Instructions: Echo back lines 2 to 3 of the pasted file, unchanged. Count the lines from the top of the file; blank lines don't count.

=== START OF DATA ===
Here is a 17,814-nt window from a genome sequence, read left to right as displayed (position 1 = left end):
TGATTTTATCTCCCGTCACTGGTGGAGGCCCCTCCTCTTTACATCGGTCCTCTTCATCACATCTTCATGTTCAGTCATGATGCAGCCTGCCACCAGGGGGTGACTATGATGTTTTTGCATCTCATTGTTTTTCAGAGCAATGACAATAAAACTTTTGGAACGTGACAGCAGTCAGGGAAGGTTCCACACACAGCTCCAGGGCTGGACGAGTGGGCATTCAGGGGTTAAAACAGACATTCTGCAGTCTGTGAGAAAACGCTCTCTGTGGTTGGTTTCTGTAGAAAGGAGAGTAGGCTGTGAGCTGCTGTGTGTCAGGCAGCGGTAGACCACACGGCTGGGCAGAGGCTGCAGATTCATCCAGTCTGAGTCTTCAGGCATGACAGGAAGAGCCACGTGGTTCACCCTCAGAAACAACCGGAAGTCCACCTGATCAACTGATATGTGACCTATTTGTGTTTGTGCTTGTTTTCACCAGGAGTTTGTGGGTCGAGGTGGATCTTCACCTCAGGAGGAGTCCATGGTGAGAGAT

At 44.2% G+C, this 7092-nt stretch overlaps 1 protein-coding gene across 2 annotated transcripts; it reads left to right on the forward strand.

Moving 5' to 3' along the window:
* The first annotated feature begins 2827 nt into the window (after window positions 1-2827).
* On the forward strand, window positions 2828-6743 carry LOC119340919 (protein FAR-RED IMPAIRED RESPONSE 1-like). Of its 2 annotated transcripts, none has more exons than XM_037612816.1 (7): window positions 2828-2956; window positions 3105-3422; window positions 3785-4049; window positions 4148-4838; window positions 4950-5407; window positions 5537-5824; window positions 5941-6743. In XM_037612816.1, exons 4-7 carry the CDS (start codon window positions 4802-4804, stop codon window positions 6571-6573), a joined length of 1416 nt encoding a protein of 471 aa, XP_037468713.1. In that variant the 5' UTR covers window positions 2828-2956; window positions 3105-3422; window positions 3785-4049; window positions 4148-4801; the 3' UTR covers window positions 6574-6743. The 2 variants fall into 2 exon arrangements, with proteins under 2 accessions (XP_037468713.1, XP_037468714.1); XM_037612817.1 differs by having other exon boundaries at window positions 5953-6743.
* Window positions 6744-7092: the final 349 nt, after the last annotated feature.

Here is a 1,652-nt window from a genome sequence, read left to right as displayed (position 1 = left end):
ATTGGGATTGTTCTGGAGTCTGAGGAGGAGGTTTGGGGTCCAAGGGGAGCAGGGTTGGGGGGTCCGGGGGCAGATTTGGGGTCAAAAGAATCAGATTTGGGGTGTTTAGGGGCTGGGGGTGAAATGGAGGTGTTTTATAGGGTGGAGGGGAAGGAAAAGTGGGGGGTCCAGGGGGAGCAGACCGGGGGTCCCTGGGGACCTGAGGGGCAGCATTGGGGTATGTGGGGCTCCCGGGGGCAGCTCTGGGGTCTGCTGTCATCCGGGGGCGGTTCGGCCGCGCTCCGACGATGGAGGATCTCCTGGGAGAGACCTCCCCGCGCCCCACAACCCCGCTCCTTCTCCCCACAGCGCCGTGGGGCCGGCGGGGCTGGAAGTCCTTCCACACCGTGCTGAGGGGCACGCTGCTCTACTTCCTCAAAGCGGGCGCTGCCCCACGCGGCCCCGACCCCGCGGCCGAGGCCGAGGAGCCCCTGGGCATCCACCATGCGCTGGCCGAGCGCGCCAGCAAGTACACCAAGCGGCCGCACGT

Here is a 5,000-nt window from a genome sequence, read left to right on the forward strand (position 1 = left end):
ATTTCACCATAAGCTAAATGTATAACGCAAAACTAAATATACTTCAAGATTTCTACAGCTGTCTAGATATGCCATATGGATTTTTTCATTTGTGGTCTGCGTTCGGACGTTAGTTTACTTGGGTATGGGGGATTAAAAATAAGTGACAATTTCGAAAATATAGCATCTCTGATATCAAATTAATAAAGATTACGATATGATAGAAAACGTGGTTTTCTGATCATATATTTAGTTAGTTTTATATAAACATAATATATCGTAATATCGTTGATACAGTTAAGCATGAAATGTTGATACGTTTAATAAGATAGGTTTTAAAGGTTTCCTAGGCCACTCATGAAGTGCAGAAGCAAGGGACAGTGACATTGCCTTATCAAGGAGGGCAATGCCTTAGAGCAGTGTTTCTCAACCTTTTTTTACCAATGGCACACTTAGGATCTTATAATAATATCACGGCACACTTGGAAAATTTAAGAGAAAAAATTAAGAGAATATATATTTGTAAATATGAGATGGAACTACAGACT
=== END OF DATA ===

TGATTTTATCTCCCGTCACTGGTGGAGGCCCCTCCTCTTTACATCGGTCCTCTTCATCACATCTTCATGTTCAGTCATGATGCAGCCTGCCACCAGGGGGTGACTATGATGTTTTTGCATCTCATTGTTTTTCAGAGCAATGACAATAAAACTTTTGGAACGTGACAGCAGTCAGGGAAGGTTCCACACACAGCTCCAGGGCTGGACGAGTGGGCATTCAGGGGTTAAAACAGACATTCTGCAGTCTGTGAGAAAACGCTCTCTGTGGTTGGTTTCTGTAGAAAGGAGAGTAGGCTGTGAGCTGCTGTGTGTCAGGCAGCGGTAGACCACACGGCTGGGCAGAGGCTGCAGATTCATCCAGTCTGAGTCTTCAGGCATGACAGGAAGAGCCACGTGGTTCACCCTCAGAAACAACCGGAAGTCCACCTGATCAACTGATATGTGACCTATTTGTGTTTGTGCTTGTTTTCACCAGGAGTTTGTGGGTCGAGGTGGATCTTCACCTCAGGAGGAGTCCATGGTGAGAGAT

At 44.2% G+C, this 7092-nt stretch overlaps 1 protein-coding gene across 2 annotated transcripts; it reads left to right on the forward strand.